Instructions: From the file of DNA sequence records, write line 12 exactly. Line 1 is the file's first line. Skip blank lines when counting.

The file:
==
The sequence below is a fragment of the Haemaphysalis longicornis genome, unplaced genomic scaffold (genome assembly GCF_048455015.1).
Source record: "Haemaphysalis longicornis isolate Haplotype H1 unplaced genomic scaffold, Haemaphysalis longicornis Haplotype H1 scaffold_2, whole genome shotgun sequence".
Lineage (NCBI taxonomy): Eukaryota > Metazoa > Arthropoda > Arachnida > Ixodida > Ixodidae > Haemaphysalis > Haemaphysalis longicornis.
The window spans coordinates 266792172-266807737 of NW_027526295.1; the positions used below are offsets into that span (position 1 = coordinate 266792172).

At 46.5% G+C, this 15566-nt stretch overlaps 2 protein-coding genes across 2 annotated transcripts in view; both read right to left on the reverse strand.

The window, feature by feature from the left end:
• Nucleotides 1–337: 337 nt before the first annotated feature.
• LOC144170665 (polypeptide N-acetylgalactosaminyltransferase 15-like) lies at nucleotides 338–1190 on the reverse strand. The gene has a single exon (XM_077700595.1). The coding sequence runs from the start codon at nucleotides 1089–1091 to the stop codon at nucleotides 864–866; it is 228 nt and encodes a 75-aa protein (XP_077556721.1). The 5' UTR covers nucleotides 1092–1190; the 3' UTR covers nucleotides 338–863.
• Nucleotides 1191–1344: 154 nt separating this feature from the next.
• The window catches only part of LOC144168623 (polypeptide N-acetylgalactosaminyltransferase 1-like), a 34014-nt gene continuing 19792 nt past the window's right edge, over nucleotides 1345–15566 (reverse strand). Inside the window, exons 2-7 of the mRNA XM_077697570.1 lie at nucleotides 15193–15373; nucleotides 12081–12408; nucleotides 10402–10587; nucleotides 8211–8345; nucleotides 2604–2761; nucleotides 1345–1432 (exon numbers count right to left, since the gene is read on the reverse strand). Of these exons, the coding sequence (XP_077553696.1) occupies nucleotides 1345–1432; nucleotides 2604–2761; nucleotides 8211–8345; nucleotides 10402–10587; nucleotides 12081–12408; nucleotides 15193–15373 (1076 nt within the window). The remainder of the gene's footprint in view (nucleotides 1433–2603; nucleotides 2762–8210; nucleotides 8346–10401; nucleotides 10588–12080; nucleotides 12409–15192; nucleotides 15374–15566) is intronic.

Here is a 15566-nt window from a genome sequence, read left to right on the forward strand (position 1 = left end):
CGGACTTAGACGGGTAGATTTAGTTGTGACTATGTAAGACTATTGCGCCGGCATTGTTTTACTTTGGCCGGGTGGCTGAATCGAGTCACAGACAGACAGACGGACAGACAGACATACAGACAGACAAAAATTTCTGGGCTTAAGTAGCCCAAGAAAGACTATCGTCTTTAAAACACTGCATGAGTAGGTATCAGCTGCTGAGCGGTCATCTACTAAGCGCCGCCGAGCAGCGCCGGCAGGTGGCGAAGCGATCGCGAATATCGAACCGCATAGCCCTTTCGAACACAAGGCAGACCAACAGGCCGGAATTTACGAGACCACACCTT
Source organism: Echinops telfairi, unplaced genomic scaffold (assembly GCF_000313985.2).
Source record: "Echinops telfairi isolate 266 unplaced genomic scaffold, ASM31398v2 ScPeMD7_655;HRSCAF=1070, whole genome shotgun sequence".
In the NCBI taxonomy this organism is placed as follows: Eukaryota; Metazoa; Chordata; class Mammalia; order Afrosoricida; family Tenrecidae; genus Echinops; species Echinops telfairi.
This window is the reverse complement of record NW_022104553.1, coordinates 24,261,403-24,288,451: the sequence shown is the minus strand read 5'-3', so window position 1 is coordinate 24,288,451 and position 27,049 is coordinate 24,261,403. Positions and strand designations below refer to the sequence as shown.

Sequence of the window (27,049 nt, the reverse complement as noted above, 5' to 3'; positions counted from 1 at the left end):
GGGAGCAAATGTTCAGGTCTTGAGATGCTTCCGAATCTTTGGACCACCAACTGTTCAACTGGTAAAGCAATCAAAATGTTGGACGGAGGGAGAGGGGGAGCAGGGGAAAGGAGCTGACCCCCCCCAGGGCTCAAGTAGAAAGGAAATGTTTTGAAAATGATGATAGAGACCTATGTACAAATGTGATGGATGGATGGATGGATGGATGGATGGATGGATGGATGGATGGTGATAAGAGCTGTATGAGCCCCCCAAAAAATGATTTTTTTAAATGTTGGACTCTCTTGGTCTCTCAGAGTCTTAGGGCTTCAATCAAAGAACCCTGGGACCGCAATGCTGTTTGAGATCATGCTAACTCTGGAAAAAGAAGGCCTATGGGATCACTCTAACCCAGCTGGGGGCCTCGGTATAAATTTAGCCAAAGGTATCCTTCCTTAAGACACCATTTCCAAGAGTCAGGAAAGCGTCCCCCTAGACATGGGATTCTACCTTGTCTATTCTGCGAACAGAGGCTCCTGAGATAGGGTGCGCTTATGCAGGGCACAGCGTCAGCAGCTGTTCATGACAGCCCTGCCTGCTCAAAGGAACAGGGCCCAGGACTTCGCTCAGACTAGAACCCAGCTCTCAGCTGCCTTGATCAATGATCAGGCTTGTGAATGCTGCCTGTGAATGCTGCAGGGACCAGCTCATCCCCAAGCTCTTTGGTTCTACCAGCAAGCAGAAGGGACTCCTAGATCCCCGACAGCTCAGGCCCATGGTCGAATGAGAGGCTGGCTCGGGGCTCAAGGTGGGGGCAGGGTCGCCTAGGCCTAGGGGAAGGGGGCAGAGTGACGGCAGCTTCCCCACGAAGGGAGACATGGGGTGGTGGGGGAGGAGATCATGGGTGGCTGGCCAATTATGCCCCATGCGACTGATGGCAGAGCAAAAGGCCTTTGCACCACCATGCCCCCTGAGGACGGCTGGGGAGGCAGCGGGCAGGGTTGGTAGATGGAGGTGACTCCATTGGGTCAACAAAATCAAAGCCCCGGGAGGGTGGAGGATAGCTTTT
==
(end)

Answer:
CGGACTTAGACGGGTAGATTTAGTTGTGACTATGTAAGACTATTGCGCCGGCATTGTTTTACTTTGGCCGGGTGGCTGAATCGAGTCACAGACAGACAGACGGACAGACAGACATACAGACAGACAAAAATTTCTGGGCTTAAGTAGCCCAAGAAAGACTATCGTCTTTAAAACACTGCATGAGTAGGTATCAGCTGCTGAGCGGTCATCTACTAAGCGCCGCCGAGCAGCGCCGGCAGGTGGCGAAGCGATCGCGAATATCGAACCGCATAGCCCTTTCGAACACAAGGCAGACCAACAGGCCGGAATTTACGAGACCACACCTT